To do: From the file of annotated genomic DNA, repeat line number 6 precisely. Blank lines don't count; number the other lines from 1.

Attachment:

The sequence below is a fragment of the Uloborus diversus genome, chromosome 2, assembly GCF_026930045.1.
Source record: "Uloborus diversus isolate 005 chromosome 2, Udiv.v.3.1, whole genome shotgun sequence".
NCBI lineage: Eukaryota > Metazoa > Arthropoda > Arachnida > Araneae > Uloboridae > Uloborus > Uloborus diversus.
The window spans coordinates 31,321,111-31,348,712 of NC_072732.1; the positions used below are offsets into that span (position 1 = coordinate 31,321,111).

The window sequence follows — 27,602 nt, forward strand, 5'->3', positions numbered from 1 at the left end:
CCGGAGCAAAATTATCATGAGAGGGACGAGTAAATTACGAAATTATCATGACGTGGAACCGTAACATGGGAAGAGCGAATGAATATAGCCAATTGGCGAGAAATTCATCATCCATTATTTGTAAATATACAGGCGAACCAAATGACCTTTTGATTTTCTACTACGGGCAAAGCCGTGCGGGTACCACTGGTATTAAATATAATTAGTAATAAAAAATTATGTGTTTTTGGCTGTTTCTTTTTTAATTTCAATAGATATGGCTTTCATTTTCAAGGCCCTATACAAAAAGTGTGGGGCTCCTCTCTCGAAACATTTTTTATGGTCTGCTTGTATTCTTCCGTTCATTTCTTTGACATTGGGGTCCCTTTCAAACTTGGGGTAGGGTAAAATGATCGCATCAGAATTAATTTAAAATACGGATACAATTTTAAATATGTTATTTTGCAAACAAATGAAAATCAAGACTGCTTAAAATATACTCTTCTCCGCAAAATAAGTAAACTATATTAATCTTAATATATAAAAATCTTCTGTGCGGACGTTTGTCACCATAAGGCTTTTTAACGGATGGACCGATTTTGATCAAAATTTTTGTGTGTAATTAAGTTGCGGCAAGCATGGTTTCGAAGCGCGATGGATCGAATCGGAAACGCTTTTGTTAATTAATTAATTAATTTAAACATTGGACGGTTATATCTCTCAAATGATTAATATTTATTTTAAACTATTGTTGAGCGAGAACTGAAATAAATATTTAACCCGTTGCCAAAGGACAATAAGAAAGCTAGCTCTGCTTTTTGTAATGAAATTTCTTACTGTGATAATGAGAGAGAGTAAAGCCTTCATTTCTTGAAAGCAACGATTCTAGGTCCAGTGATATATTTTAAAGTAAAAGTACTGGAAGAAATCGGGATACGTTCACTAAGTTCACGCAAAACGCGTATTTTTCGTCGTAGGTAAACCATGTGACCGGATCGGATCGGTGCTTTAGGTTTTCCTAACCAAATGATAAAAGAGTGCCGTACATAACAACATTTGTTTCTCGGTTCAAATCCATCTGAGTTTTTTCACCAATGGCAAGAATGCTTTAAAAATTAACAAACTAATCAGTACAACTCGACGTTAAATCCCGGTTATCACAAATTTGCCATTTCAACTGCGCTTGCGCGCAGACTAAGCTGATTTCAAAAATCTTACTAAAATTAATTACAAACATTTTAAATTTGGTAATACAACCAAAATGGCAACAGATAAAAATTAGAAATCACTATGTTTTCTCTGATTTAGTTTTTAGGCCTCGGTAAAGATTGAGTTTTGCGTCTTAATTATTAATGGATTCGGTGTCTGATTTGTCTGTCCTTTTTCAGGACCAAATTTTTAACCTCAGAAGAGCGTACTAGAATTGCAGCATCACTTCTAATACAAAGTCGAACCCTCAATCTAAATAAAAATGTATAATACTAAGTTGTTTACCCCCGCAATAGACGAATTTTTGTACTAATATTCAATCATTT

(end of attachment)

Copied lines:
CCGGAGCAAAATTATCATGAGAGGGACGAGTAAATTACGAAATTATCATGACGTGGAACCGTAACATGGGAAGAGCGAATGAATATAGCCAATTGGCGAGAAATTCATCATCCATTATTTGTAAATATACAGGCGAACCAAATGACCTTTTGATTTTCTACTACGGGCAAAGCCGTGCGGGTACCACTGGTATTAAATATAATTAGTAATAAAAAATTATGTGTTTTTGGCTGTTTCTTTTTTAATTTCAATAGATATGGCTTTCATTTTCAAGGCCCTATACAAAAAGTGTGGGGCTCCTCTCTCGAAACATTTTTTATGGTCTGCTTGTATTCTTCCGTTCATTTCTTTGACATTGGGGTCCCTTTCAAACTTGGGGTAGGGTAAAATGATCGCATCAGAATTAATTTAAAATACGGATACAATTTTAAATATGTTATTTTGCAAACAAATGAAAATCAAGACTGCTTAAAATATACTCTTCTCCGCAAAATAAGTAAACTATATTAATCTTAATATATAAAAATCTTCTGTGCGGACGTTTGTCACCATAAGGCTTTTTAACGGATGGACCGATTTTGATCAAAATTTTTGTGTGTAATTAAGTTGCGGCAAGCATGGTTTCGAAGCGCGATGGATCGAATCGGAAACGCTTTTGTTAATTAATTAATTAATTTAAACATTGGACGGTTATATCTCTCAAATGATTAATATTTATTTTAAACTATTGTTGAGCGAGAACTGAAATAAATATTTAACCCGTTGCCAAAGGACAATAAGAAAGCTAGCTCTGCTTTTTGTAATGAAATTTCTTACTGTGATAATGAGAGAGAGTAAAGCCTTCATTTCTTGAAAGCAACGATTCTAGGTCCAGTGATATATTTTAAAGTAAAAGTACTGGAAGAAATCGGGATACGTTCACTAAGTTCACGCAAAACGCGTATTTTTCGTCGTAGGTAAACCATGTGACCGGATCGGATCGGTGCTTTAGGTTTTCCTAACCAAATGATAAAAGAGTGCCGTACATAACAACATTTGTTTCTCGGTTCAAATCCATCTGAGTTTTTTCACCAATGGCAAGAATGCTTTAAAAATTAACAAACTAATCAGTACAACTCGACGTTAAATCCCGGTTATCACAAATTTGCCATTTCAACTGCGCTTGCGCGCAGACTAAGCTGATTTCAAAAATCTTACTAAAATTAATTACAAACATTTTAAATTTGGTAATACAACCAAAATGGCAACAGATAAAAATTAGAAATCACTATGTTTTCTCTGATTTAGTTTTTAGGCCTCGGTAAAGATTGAGTTTTGCGTCTTAATTATTAATGGATTCGGTGTCTGATTTGTCTGTCCTTTTTCAGGACCAAATTTTTAACCTCAGAAGAGCGTACTAGAATTGCAGCATCACTTCTAATACAAAGTCGAACCCTCAATCTAAATAAAAATGTATAATACTAAGTTGTTTACCCCCGCAATAGACGAATTTTTGTACTAATATTCAATCATTT